Žydrūnas Savickas, who is mostly known as Big Z, is one of the icons in strongman and also someone who’s hunger for winning knows no bounds. This is obviously complimented by his clear love for the sport that is seen through the Lithuanian’s desire to still compete at the age of 45.
Savickas was set on a path in the quest for ultimate strength, beginning powerlifting at the age of 17 and went on to break Lithuanian records. 6 years after first starting powerlifting in 1992, Big Z participated in his first WSM. Žydrūnas then faced huge adversity when tearing both patella tendons (those found under the kneecap) during a Conan’s Wheel in a strongman contest in 2001. Whilst the serious nature of the injury lead many to write off the Lithuanian’s career, he returned to WSM in 2002 placing in an extremely impressive 2nd.
To get the point across properly of just how many competitions Big Z has won, lets break down some of his numbers :
- 4x WSM Winner
- 8x Arnold Strongman Classic Winner
- 3x Europe’s Strongest Man
- 16x Lithuania’s Strongest Man
- 2x IFSA Strongman World Championships (a break away federation and this competition was similar their version of the WSM)
- 1x Masters World’s Strongest Man (Over 40s WSM)
- 6x Giants Live Tour competition winner
- 36x Strongman Champions League competition winner
- 6x IFSA Grand Prix winner
- 5x Log-lift championships winner
These are just come of his competition wins that have been picked out. There are many many more wins next to his name also. Alongside his many wins, his consistency in the WSM competition as a whole is really astonishing. Whilst he has been to the competition 14 times and came out on top as the champion 4 times, the Lithuanian has also finished second 6 times! So he has finished in the top 2, 10 out of 14 visits. That is the definition of consistency. Alongside this, he has qualified for the grand final 12 of those 14 times. Therefore, he has been in the top 10 strongest men on the planet 12 times.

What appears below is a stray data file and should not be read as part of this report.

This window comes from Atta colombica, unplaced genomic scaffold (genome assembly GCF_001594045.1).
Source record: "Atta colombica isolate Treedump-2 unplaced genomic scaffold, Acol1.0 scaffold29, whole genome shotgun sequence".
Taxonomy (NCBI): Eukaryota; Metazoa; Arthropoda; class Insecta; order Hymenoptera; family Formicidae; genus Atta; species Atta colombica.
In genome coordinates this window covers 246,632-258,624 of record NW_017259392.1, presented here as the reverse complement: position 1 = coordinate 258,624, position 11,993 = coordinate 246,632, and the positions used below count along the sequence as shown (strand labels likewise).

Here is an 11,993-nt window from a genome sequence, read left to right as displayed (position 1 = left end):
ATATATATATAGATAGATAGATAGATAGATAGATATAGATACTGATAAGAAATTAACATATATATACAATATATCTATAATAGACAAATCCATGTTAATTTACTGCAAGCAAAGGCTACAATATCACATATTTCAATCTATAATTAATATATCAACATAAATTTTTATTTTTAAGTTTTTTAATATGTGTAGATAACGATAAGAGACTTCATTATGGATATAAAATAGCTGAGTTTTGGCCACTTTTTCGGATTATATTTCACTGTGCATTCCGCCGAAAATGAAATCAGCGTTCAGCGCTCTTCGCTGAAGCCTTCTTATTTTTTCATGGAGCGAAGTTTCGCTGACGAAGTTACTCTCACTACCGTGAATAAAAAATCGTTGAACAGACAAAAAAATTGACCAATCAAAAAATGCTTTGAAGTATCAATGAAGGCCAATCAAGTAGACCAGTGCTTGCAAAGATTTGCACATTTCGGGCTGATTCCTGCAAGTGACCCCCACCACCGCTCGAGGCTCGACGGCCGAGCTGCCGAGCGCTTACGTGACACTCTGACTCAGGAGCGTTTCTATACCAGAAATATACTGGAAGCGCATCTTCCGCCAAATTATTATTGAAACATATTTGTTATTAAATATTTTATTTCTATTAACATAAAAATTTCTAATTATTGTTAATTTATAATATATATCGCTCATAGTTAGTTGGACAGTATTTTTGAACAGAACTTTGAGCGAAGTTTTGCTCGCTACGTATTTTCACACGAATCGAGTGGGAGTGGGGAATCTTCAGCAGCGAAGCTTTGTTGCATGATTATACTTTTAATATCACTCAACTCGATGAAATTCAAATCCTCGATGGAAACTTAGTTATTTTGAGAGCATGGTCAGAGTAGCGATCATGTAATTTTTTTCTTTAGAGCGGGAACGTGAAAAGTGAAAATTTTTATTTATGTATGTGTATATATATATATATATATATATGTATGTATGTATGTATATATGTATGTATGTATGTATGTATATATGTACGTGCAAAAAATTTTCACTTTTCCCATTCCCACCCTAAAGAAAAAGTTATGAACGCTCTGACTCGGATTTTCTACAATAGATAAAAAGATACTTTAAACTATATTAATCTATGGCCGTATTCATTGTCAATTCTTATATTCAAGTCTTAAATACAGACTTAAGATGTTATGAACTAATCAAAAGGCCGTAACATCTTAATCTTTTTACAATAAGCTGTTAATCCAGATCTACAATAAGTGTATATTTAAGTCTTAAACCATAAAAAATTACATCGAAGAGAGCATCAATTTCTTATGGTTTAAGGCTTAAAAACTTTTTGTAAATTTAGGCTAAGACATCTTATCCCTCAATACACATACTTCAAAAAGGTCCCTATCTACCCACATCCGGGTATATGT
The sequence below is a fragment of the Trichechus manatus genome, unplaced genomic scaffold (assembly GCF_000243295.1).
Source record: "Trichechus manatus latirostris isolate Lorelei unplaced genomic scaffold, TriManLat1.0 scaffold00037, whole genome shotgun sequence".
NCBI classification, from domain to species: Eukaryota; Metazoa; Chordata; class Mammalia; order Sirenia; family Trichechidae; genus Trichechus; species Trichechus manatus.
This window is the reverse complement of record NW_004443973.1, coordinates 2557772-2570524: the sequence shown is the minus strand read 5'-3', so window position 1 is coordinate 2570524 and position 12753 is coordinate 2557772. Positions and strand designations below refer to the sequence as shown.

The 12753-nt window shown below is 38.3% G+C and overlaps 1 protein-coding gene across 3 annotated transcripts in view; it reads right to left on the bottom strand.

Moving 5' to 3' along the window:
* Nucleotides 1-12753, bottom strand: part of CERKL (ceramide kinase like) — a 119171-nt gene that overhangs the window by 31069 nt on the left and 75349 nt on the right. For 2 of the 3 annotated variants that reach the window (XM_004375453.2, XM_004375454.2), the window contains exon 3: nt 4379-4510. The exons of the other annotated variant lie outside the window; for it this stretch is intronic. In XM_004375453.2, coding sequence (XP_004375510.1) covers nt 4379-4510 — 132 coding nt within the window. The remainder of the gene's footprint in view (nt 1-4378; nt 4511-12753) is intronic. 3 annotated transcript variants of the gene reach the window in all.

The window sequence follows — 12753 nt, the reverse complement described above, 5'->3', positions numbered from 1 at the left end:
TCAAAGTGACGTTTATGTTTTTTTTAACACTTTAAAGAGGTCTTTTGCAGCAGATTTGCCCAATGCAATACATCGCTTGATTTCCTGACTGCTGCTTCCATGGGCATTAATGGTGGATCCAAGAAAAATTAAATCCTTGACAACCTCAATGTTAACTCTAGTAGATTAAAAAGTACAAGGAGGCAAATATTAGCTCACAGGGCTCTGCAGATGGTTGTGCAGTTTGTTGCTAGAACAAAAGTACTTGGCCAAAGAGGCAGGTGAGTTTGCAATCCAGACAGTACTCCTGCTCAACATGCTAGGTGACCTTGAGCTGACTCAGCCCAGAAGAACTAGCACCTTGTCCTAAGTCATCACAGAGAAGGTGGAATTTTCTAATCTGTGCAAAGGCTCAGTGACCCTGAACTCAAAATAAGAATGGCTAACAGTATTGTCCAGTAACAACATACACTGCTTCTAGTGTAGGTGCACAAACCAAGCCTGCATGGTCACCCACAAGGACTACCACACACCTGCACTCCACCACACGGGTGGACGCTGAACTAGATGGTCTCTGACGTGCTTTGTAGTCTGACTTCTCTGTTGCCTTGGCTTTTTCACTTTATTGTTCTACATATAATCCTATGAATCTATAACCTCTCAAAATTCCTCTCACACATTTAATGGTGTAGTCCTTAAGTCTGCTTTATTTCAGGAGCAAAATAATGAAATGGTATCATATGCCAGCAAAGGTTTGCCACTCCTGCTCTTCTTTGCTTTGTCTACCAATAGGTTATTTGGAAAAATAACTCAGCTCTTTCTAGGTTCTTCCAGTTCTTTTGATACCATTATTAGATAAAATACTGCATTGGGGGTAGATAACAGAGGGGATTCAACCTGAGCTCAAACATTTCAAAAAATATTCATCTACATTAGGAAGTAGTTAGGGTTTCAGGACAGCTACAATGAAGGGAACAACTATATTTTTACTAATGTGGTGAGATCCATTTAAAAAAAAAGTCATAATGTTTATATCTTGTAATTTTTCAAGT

That’s it. That’s the post.
Whilst the post could simply be left here for you to awe at in amazement at the sheer amount of contest wins listed, it won’t stop just yet. Just to reaffirm how many competitions he has podiumed at, he has finished in the top 3, 124 times in various competitions. Although he hasn’t got the most amount of WSM wins, as this is held by Mariusz Pudzianowski at 5, Big Z’s win count eclipses the Pudzianowski’s by 40 competition wins. That’s no small margin.
It could be argued that the Lithuanian enters more competitions so has more opportunity to win more. However, it equally gives him just as much opportunity to lose and cause the wins he does have to be considered less substantial. The fact that such a highly regarded strongman has still felt the desire to prove his dominance truly shows his thirst for winning. With the brilliance of hindsight, looking back on the many competitions Savickas took part in, it is plausible that he may have won more WSM titles and be a few ahead of Pudzianowski had he been fully fresh come competition time. For example, in 2015 when Big Z came second to Brian Shaw he competed at 6 other competitions throughout the year. In comparison, Shaw only competed at one other competition. Whilst information around competition history is limited in the sport of strongman, I must go off of the information there is available.
Whilst there will always be the big names of the sport like the formerly mentioned Pole, Brian Shaw, Magnús Ver Magnússon and others in the argument for the strongest man in history – it is pretty conclusive who the most dominant is. There most likely never will be a strongman quite like Žydrūnas Savickas and we must be grateful for what we have been able to witness.